The North Shore Choral Society is a 120-member organization known for being an 80-year-old music organization that has given “many hundreds of nonprofessional singers the opportunity to perform choral masterworks, both old and new, and from the traditional to the avant-garde” via its performances.

Yet you would not look to the group for being on the vanguard of diversity.

North Shore Choral Society

Still, on Sunday, the Choral Society’s Assistant Conductor Tierra Whetstone-Christian led this choir in an all African American concert that covered such rich songs from the Black national anthem, “Lift Every Voice and Sing” to holiday pieces and spirituals.

Conductor Tierra Whetstone-Christian as she leads the her choir members. Credit: Susy Schultz / Evanston RoundTable

The conductor, who was given carte blanche to develop the program, felt it was worth all the time and work.

“I feel overwhelmed with joy,” said Whetstone-Christian after the 11-song concert at the Unitarian Church of Evanston.

“I’m also emotional and very proud that this choir trusted me to to lead them through this music. I learned to trust them and I am so grateful they trusted me. I always had complete faith that they could do this, but I needed them to feel they could do this as well.”

The music was soaring and soulful, despite the full choir singing through masks. It ranged from holiday selections to modern composers. The piece on the video clip below, Bells, arranged by Adrian Dunn, from the album Redemption, was dedicated to the memory of Tamir Rice, a 12-year-old African American boy killed in 2014 by a white Cleveland police officer.

Conductor Tierra Whetstone-Christian leads the choir in the song Bells.

A second-generation choral artist, Whetstone-Christian also reached out to her family, including her mother, Rauquaia Hale-Wallace, a composer and, as the program describes her, “a celebrated dramatic soprano from Chicago.”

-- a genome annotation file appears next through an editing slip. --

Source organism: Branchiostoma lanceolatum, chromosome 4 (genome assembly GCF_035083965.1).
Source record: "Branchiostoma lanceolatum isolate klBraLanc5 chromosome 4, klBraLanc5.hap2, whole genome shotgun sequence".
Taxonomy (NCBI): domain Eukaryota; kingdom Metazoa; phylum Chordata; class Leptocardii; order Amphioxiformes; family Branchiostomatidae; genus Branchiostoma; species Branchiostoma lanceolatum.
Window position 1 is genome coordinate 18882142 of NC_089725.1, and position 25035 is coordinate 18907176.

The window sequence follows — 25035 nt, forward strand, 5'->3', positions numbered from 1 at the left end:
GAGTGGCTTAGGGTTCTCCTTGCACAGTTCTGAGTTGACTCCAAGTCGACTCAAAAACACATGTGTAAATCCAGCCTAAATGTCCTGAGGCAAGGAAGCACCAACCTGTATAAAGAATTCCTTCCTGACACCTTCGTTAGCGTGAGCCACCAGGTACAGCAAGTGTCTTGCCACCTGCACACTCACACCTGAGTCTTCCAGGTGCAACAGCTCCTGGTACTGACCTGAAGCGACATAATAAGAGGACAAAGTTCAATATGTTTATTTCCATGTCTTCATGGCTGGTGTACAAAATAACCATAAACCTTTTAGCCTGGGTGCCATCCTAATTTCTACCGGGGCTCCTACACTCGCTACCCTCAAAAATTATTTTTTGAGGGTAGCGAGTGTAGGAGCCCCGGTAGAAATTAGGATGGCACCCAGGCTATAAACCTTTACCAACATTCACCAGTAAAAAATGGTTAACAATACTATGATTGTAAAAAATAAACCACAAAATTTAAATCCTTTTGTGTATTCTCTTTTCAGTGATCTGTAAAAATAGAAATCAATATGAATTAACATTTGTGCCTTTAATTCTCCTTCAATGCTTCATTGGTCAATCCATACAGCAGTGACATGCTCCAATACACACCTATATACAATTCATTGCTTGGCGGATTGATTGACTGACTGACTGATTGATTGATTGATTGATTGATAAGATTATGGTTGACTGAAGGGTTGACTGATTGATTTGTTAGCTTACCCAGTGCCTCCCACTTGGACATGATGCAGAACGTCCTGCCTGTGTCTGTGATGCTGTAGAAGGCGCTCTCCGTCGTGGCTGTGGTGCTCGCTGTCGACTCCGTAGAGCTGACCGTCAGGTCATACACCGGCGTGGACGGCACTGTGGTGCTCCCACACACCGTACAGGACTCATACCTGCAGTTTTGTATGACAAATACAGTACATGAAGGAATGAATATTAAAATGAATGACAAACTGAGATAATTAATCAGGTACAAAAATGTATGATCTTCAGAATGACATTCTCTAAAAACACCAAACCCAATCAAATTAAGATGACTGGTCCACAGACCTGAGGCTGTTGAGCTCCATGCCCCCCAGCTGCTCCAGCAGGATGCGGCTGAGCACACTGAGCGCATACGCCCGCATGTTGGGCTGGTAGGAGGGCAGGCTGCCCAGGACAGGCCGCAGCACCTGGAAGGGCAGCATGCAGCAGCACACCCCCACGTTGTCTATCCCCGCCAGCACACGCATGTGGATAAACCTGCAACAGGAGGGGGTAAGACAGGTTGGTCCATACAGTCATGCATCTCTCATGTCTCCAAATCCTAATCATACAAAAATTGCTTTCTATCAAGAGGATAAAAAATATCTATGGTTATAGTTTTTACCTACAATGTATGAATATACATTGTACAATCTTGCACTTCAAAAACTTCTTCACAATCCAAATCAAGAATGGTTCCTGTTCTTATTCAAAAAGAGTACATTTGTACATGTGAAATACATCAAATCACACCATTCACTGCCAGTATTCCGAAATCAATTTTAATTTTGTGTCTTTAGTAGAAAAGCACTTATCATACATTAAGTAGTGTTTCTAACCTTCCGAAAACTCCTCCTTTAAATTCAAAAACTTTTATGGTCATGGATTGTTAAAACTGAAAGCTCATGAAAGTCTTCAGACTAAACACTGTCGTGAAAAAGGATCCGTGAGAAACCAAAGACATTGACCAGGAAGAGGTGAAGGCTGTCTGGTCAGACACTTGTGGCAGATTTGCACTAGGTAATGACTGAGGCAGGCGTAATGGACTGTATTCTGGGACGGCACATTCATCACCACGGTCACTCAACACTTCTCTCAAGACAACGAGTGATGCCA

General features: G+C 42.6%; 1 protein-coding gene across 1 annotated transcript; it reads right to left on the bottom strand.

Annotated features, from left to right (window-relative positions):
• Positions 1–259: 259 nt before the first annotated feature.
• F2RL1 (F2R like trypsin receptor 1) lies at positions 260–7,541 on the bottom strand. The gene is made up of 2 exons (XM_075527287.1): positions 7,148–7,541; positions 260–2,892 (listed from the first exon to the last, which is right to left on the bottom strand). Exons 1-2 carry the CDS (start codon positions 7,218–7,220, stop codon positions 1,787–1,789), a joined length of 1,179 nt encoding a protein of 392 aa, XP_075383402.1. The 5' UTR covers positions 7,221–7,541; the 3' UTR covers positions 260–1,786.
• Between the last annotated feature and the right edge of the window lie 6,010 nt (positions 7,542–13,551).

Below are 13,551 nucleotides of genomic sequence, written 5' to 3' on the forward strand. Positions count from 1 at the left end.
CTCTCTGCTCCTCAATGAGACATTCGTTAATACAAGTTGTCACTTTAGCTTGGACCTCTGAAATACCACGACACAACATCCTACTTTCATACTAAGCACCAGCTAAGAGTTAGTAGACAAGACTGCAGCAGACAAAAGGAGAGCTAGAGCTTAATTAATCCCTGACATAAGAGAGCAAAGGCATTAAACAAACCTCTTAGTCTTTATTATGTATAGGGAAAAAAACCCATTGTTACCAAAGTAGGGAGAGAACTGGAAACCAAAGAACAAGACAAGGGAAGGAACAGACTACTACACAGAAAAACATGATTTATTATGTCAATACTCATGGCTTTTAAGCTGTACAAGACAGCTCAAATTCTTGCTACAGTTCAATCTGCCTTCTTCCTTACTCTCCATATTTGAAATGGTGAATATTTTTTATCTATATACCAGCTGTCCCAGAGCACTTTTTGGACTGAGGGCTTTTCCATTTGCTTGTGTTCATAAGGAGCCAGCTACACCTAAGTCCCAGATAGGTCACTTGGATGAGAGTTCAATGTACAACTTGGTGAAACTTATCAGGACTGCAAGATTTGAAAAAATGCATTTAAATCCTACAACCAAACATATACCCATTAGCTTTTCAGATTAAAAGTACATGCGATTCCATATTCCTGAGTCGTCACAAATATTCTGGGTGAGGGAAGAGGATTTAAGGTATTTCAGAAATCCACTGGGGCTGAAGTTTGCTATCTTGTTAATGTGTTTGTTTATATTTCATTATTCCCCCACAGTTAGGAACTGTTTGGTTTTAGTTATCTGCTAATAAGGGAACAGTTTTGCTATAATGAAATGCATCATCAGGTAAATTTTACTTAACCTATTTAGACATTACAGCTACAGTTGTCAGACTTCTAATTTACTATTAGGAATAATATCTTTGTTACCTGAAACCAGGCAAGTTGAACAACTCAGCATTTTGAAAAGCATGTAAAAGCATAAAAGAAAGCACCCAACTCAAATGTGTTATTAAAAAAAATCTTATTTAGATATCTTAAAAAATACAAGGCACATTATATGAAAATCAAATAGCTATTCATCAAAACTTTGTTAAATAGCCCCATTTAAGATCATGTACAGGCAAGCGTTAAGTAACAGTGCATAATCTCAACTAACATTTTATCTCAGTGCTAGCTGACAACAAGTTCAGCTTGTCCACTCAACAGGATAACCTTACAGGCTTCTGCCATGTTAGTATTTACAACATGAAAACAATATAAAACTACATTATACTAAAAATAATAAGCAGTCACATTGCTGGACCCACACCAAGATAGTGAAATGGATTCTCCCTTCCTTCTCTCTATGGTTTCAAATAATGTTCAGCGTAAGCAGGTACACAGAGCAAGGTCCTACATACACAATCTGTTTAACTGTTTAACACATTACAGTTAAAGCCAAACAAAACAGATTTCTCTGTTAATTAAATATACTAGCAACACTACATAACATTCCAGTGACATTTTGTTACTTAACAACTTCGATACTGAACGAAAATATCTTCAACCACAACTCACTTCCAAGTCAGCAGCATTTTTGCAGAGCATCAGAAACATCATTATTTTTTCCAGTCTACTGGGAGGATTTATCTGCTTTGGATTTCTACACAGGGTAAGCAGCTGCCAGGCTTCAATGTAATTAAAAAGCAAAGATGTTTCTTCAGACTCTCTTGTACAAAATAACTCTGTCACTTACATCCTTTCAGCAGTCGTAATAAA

From left: Benjamin Wallace, choral soloist; his mother, Rauquala Hale-Wallace, composer and soprano; and his sister, Tierra Whetstone-Christian, the concert conductor.

Hale-Wallace has also been a teacher and a coach. She contributed to the concert the debut piece, Done Opened My Mouth, which also featured her son, Benjamin Wallace, who shared his rich, beautiful bass voice in the second half of the piece.

Conductor Tierra Whetstone-Christian, conductor, leads the North Shore Choral Society, and bass soloist Benjamin E. Wallace.

Soprano Felicia Patton was soloist on several pieces, including composer Thomas W. Jefferson’s piece, How Lovely is Your Dwelling, and the arrangement by Glenn L. Jones of the song, My Soul’s Been Anchored in Da Lord, as well as Bells, arranged by Adrian Dunn, and the beautiful closing piece, Rejoice, by Jeffery L. Ames.

Pianist Sharon Rich Peterson; Julia Davids, music director; Tierra Whetstone-Christian, conductor; soloist Benjamin E. Wallace and soloist Felicia Patton, the performers from the North Shore Choral Society.

The concert, which started at 4 p.m., had the natural drama of the sunsetting behind the choir during the performance.

Susy Schultz

Susy Schultz is the editor of the Evanston Roundtable. She has been a journalist for more than 20 years, and is the former president of Public Narrative, a nonprofit dedicated to teaching journalists and...

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